Wild turkey trio takes over Osborne Village corner, enjoys blocking traffic during rush hour
According to nearby residents, the birds have been hanging out on the lawn outside the Roslyn Court apartment building at Roslyn Avenue and Osborne Street for about a week.
“They come here in the morning and then they go somewhere at night,” said building resident Dave, who did not give his last name. He noted the turkeys are back on the grass outside his building by 8 a.m. most days.
“They’ve been super relaxed and I just feel bad because they’re eating garbage,” he said. “I tried to get them some nuts.”
“I think (they like the nut mix) — they didn’t like the little bananas in there but they liked everything else.”
James Silva has been delivering mail in the Osborne area for nine years, and said this is the first time he’s ever encountered this kind of wildlife in the Village.
“It was last week I’d say, Wednesday or Thursday last week,” he said. “It was very unusual — there was about two or three of us, a few tenants that came out of the apartment block and were all taking pictures.”
“I mean I see everything here in Osborne Village, so this is unusual.”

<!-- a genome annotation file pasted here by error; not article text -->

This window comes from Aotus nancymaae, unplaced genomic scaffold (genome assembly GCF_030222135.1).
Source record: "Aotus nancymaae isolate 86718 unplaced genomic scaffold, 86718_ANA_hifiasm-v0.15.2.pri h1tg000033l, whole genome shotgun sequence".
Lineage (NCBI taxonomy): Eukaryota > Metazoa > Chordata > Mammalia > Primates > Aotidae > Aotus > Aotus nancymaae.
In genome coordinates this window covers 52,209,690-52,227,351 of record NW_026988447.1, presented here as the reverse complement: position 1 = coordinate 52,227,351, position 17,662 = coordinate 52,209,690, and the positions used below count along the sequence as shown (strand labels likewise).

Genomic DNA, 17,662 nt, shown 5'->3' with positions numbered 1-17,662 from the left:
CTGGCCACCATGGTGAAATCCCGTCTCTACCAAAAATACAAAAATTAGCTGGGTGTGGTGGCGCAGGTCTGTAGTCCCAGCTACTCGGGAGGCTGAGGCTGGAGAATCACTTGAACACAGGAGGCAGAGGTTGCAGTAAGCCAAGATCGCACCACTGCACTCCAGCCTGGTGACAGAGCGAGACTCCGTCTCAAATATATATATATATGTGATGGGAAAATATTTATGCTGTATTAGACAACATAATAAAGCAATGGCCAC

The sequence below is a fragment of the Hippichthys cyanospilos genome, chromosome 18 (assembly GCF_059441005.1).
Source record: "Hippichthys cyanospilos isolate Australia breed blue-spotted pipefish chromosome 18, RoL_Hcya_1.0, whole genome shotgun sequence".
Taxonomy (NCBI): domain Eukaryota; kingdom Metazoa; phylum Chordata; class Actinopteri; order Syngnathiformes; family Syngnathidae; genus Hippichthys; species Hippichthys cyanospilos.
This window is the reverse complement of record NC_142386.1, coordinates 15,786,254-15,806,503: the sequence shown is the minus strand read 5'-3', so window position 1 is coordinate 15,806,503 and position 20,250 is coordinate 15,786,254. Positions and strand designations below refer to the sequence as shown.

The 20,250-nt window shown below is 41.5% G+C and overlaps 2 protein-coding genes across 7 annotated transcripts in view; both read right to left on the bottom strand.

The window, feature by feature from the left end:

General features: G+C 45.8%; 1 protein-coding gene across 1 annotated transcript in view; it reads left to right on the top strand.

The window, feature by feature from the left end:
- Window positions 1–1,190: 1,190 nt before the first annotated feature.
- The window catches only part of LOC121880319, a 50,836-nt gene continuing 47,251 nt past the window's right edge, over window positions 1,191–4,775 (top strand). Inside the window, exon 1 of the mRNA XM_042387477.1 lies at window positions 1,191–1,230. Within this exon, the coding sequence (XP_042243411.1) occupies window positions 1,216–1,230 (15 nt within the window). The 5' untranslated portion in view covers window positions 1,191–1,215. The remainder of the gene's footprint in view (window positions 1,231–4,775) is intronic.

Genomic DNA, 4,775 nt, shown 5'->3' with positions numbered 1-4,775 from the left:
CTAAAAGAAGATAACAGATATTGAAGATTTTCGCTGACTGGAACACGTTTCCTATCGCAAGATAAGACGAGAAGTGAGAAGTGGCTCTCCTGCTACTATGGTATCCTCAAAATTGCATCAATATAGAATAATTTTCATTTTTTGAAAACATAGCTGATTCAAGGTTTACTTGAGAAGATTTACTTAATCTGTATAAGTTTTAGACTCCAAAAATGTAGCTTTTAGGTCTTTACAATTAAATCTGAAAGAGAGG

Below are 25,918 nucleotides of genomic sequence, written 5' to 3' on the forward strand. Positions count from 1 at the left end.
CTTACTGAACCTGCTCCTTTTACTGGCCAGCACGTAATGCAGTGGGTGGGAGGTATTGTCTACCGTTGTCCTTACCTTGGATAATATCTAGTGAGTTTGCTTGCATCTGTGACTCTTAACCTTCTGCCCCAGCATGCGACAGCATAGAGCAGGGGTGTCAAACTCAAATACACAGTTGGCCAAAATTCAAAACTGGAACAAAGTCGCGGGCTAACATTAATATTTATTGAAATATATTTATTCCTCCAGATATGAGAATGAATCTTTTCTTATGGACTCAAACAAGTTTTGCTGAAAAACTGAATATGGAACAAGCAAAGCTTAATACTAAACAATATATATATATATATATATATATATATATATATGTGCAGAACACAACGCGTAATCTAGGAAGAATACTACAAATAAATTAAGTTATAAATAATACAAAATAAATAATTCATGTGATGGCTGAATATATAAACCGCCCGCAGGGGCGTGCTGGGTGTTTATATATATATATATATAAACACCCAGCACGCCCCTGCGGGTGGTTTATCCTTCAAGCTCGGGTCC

Several passersby also stopped to take pictures of the birds Thursday morning on their way to work.
“I was just driving by and I saw them,” a woman named Kendra said. “My friend had actually seen them around in this area before and I didn’t really believe her but she had pictures, so when I saw them I thought I’d stop by and take a couple pictures because obviously it’s true.”
CJOB traffic reporter Justine Routhier noted during her broadcast Thursday morning the turkey trio were holding up traffic.
“You’ll just want to watch out for a flock of wild turkeys that are crossing Osborne at Rosyln,” she said, trying not to laugh.
LISTEN: Routhier talks turkey traffic turbulance Thursday:
According to Fort Whyte Alive’s Barrett Miller, the birds tend to be more active this time of year because it’s mating season.
“They do have one thing on the mind, and you don’t want to be that person who gets in the way of a little turkey relationship developing,” Miller said, noting the birds can be aggressive as they search for a mate.
But everyone who passed the birds Thursday said they seemed to just keep to themselves.
“I haven’t seen them attack anyone — they’ve been really calm and they just go out on their own, and they’re together in threes, I never see them separated,” Silva said.
“They seem to have kind of adapted to the neighbourhood and kind of just seemed to made it their own and everyone’s kind of used to them at this point actually,” Osborne Village resident Skylar echoed.
“They usually just kind of stand around this certain little area, they don’t stray away too far — I think they’ve just kind of claimed it as their own at this point.”
A 680 CJOB listener said she believes the birds normally live near Assiniboine Forest, but somehow ended up in the Village on their way to find a mate.
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